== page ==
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Geometric Universe




Slide 18

Heliocentric Model of Planetary Motion (Copernicus, 1473-1543 CE)

Heliocentric Model of Planetary Motion (Copernicus, 1473-1543 CE)

In the heliocentric model, the Earth and other planets orbit the Sun.

The prograde and retrograde motions are apparent effects due to relative motions of the Earth and the planets.

Slide 19

Advantages of the Heliocentric Model

Advantages of the Heliocentric Model

The heliocentric model of Copernicus is not intrinsically more accurate.

Calculation is easier with the Copernicus model.

Copernicus was able to determine the orbital radii (relative to Earth orbit) of all six planets, while in Ptolemy model the lengths are incorrect.

Heliocentric models predict stellar parallax, while geocentric models predict otherwise.

Slide 20

Further Developments

Further Developments

A schematic heliocentric model is shown on the right. The heliocentric model would later be a great help to Kepler (1571-1630 CE) in finding his laws of planetary motions empirically.

Later Newton (1643-1727 CE) gave the model a firm physical basis using law of gravity and motion would

Stellar parallax, hence distance, was first measured in 1838 (Bessel).

In Copernicus’s theory, the Sun is at the center of the universe, while the Earth is merely a planet.

We now know that Sun is just one of the stars in one of the galaxies (Milky Way Galaxy) in one of the group of galaxies (Local Group) in one of the superclusters (Virgo/Local Supercluster) in the universe.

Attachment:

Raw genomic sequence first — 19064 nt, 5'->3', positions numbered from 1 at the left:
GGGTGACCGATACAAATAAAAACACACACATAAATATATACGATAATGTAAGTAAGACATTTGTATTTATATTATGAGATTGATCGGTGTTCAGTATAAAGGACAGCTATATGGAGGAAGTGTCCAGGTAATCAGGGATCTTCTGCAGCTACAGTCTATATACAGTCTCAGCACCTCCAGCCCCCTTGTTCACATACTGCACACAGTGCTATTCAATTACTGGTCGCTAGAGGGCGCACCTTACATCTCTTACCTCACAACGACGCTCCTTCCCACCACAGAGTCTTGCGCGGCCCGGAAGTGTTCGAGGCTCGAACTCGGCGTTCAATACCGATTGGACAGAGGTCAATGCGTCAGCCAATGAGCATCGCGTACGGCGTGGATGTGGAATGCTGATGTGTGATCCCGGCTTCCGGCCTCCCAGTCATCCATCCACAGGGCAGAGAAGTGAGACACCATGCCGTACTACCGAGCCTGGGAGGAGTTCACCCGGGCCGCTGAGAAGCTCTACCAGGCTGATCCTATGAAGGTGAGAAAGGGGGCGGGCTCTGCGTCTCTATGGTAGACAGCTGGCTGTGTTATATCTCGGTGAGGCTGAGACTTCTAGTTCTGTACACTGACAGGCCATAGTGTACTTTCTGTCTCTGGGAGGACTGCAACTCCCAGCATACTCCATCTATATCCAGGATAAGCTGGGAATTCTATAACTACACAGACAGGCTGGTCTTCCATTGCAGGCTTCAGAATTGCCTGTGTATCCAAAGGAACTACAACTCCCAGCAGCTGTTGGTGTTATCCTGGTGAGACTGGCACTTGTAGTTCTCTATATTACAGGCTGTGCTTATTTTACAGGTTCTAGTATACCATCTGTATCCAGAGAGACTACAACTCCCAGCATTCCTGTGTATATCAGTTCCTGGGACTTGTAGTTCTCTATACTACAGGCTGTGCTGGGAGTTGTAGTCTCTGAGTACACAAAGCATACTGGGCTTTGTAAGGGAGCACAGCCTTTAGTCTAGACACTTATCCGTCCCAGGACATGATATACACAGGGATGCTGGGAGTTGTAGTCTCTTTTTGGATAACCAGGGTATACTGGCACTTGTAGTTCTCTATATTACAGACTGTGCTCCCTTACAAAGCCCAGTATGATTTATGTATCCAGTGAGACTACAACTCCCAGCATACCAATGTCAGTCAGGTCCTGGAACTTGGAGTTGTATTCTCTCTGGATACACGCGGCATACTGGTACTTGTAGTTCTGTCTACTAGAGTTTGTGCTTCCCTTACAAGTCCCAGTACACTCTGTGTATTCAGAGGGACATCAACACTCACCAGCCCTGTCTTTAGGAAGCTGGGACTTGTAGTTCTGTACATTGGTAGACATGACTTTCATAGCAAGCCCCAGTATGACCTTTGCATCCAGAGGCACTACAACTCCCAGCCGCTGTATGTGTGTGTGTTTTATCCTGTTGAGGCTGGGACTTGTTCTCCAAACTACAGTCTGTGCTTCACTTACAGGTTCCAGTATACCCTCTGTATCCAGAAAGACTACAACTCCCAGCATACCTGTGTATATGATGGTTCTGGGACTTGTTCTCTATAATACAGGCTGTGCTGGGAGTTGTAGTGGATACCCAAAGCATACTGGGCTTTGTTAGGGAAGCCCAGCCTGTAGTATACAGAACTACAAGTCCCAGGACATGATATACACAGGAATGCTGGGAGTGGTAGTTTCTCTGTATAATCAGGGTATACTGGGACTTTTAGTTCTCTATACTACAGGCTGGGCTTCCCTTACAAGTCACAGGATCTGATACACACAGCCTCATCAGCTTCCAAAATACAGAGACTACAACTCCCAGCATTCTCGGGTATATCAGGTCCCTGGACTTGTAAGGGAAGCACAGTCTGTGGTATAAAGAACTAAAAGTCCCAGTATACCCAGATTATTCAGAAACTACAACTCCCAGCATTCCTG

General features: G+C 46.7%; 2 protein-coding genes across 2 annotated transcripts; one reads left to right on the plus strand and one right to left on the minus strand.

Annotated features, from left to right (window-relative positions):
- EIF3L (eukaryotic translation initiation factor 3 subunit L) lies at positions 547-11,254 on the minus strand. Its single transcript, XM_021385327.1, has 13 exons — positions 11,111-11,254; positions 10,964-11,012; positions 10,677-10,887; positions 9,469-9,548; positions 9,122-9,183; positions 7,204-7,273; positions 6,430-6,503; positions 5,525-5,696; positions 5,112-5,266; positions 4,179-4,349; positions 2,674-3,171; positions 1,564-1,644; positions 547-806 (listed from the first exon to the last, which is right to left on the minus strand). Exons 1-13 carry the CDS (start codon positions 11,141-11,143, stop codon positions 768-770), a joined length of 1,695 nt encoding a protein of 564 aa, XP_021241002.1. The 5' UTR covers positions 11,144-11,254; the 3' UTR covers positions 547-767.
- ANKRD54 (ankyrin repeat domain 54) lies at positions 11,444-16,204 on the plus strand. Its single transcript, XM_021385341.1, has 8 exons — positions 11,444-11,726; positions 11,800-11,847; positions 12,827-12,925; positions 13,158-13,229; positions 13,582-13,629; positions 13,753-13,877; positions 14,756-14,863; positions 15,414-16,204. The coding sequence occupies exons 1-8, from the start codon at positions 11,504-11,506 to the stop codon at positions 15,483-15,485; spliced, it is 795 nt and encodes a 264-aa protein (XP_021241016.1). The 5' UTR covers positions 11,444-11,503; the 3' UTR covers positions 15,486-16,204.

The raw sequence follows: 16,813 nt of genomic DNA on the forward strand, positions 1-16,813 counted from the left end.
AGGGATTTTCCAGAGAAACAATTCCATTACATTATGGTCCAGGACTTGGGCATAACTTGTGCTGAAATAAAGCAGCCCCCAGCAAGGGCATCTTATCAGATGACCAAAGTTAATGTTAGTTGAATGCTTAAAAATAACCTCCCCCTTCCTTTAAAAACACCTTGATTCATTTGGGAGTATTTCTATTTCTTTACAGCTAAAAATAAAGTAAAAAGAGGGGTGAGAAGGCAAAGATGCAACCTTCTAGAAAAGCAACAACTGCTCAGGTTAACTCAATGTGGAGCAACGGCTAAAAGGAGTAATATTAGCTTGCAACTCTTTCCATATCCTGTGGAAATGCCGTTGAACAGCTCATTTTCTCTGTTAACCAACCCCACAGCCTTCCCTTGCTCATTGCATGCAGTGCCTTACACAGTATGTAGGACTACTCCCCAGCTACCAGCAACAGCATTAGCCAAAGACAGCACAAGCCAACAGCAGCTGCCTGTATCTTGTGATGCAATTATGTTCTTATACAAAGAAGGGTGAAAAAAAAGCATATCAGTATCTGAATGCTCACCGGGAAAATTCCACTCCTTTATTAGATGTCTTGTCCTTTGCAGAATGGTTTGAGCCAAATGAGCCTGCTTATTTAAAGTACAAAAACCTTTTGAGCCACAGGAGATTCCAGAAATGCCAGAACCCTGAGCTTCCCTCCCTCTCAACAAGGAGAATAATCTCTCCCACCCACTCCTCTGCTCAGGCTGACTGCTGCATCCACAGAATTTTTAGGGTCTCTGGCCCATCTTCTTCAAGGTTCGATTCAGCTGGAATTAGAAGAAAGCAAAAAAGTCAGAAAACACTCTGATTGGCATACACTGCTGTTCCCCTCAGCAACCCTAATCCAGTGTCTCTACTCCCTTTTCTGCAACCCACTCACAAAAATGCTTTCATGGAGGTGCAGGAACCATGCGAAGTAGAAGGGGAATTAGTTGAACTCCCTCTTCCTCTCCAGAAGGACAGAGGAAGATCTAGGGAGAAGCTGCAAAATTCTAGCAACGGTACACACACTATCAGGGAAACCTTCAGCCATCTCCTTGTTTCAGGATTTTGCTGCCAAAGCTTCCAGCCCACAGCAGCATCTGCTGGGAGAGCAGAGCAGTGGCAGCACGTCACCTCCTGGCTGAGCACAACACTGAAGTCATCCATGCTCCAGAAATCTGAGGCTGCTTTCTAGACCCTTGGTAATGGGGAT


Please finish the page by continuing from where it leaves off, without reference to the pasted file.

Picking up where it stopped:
Slide 21

Modern View of the Solar System

Modern View of the Solar System


Terrestrial planets


Gas Giants (outer planets)

Trans-Neptunian Objects (TNO)

Kuiper Belt

Scattered Disc

Oort Cloud (hypothetical)


Note: Dots represent objects. Someone looking at the solar system at this scale shouldn’t see asteroids and the Oort cloud with naked eyes. Much of the Solar System is empty space.

Slide 22

Orion Arm

Orion Arm

Note: nebulae are usually in spiral arms.

Milky Way Galaxy (2-4x109 stars)

Note: globular clusters (105-106 stars) orbit the galactic core as satellites.

Solar Neighborhood

Beyond the Solar System (Hierarchy of Objects) [pictures from]

Slide 23

Beyond the Milky Way [pictures from]

Beyond the Milky Way [pictures from]

Local Group (30+ galaxies)

Neighboring Superclusters

(100 superclusters shown)

Virgo Supercluster

(100 groups/clusters of galaxies)

Visible Universe

(107 superclusters)

* visible ≠ whole

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